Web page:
The objective of the flight was to measure the vertical wind shear vector in the lower stratosphere by means of special built device carried by a balloon in a long duration flight.
In the figure at left we can see an scheme (not to scale) of the balloon/payload arrangement. It consisted of a sensitive propeller anemometer hanging 100 meter under the carrier balloon and a vane which keeps it in the direction of the wind. This sensor measures the differential wind between its own level and the level of the balloon while two small crossed magnetometers are fastened to the frame of the anemometer and give the direction of the latter.
The device used to track and monitor the balloon in flight was a 15 MHz radio beacon. The telemetry system was based on pulse duration modulation: the beacon transmits in Morse code at a speed corresponding to the value of the parameter to be measured. The electronic equipment was powered by a solar generator. For this reason the balloons were launched at dawn and provided information only during the daytime. Separate records were drawn for each one-day flight period.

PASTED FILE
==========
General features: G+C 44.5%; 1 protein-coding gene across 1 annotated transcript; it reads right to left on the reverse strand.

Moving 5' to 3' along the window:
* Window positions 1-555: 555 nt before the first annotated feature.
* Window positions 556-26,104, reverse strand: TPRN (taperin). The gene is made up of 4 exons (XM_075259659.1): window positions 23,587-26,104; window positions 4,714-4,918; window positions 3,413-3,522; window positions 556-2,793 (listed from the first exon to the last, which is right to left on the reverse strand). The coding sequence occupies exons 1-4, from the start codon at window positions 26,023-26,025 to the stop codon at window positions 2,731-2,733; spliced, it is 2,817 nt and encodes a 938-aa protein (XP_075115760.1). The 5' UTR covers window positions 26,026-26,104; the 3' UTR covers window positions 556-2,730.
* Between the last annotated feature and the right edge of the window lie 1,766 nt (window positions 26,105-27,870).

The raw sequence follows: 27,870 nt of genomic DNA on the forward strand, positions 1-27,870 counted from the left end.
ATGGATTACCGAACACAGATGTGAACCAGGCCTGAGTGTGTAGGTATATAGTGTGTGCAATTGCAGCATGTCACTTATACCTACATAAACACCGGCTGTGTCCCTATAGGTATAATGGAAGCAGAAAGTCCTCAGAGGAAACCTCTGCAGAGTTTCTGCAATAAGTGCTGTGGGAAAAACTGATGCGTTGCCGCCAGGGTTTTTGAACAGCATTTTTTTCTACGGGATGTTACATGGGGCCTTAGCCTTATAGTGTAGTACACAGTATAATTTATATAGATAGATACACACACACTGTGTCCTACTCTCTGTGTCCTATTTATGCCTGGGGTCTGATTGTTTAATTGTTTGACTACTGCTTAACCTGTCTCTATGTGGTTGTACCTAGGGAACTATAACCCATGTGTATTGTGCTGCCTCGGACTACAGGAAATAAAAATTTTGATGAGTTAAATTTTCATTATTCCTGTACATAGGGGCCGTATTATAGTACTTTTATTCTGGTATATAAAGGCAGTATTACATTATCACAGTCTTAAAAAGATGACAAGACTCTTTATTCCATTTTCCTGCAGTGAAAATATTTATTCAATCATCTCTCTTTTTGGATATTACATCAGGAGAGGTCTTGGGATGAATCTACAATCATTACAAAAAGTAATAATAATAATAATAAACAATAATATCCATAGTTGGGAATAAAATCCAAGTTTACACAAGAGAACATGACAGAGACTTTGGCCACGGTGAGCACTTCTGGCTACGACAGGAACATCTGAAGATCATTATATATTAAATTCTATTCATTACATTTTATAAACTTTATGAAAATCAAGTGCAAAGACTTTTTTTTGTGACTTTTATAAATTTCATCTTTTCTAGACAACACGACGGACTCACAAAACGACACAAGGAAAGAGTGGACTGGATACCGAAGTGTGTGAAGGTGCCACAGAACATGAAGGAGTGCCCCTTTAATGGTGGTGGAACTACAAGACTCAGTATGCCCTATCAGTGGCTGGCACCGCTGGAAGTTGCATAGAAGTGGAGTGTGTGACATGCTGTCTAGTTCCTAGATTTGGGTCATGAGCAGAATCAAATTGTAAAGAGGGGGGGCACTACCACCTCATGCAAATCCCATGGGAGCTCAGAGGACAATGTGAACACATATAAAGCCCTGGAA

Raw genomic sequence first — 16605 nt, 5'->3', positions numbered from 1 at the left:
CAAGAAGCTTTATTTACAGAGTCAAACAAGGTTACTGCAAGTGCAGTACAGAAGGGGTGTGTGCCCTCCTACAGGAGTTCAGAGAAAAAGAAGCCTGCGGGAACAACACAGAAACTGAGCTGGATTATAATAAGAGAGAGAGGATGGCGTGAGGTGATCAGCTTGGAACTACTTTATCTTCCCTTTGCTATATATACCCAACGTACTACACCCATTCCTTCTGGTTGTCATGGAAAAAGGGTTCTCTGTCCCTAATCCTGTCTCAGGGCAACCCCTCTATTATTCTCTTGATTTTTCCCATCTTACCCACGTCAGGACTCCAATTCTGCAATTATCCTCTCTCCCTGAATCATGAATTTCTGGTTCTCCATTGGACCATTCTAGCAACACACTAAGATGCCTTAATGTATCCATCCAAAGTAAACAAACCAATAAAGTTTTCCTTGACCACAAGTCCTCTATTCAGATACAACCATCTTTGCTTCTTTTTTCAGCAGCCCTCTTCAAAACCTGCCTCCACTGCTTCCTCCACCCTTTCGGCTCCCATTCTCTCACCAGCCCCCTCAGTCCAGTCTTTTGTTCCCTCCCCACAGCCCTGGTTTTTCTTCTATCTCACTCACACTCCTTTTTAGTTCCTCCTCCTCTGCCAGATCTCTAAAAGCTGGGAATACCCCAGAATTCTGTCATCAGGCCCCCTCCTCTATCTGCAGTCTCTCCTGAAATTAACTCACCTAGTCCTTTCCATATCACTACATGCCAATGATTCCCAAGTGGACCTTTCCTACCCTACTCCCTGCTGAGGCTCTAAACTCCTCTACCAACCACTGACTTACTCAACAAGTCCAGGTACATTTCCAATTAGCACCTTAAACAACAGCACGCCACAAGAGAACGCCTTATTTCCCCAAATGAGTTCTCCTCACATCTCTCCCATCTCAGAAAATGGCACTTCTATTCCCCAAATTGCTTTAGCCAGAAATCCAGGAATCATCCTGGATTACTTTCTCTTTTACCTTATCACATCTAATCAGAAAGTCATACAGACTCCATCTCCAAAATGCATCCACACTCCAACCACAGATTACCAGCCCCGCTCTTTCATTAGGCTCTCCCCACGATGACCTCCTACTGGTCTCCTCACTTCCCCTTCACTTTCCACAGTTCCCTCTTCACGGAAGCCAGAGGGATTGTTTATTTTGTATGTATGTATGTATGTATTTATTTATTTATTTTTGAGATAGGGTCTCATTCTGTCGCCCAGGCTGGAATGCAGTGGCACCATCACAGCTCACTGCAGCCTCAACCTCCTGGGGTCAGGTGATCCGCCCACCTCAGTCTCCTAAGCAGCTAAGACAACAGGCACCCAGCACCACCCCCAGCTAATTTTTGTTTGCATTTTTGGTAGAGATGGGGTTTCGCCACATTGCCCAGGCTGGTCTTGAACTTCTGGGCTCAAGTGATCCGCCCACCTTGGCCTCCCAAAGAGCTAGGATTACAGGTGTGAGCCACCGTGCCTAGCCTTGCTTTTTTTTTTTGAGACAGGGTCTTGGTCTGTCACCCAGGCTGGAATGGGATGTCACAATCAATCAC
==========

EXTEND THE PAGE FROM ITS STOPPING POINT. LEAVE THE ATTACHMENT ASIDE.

The vehicle used in the experiment was a superpressure constant-level balloon floating stably at a 200mb pressure level (around 11 km of altitude) in the lower stratosphere and performing quasi-horizontal and quasi-Lagrangian soundings of the atmospheric flow.
Balloon launched on: 9/9/1971 at 6:05 utc
Launch site: Paardefontein Tracking Station, Pretoria, Southafrica
Balloon launched by: Centre National d'etudes Spatiales (CNES)
Balloon manufacturer/size/composition: Super Pressure Balloon
The balloon was launched at 6:05 utc on September 9, 1971, from the Paardefontein balloon launch base near Pretoria, Southafrica. This particular flight measured both wind speed and direction using three different channels of the telemetry system.
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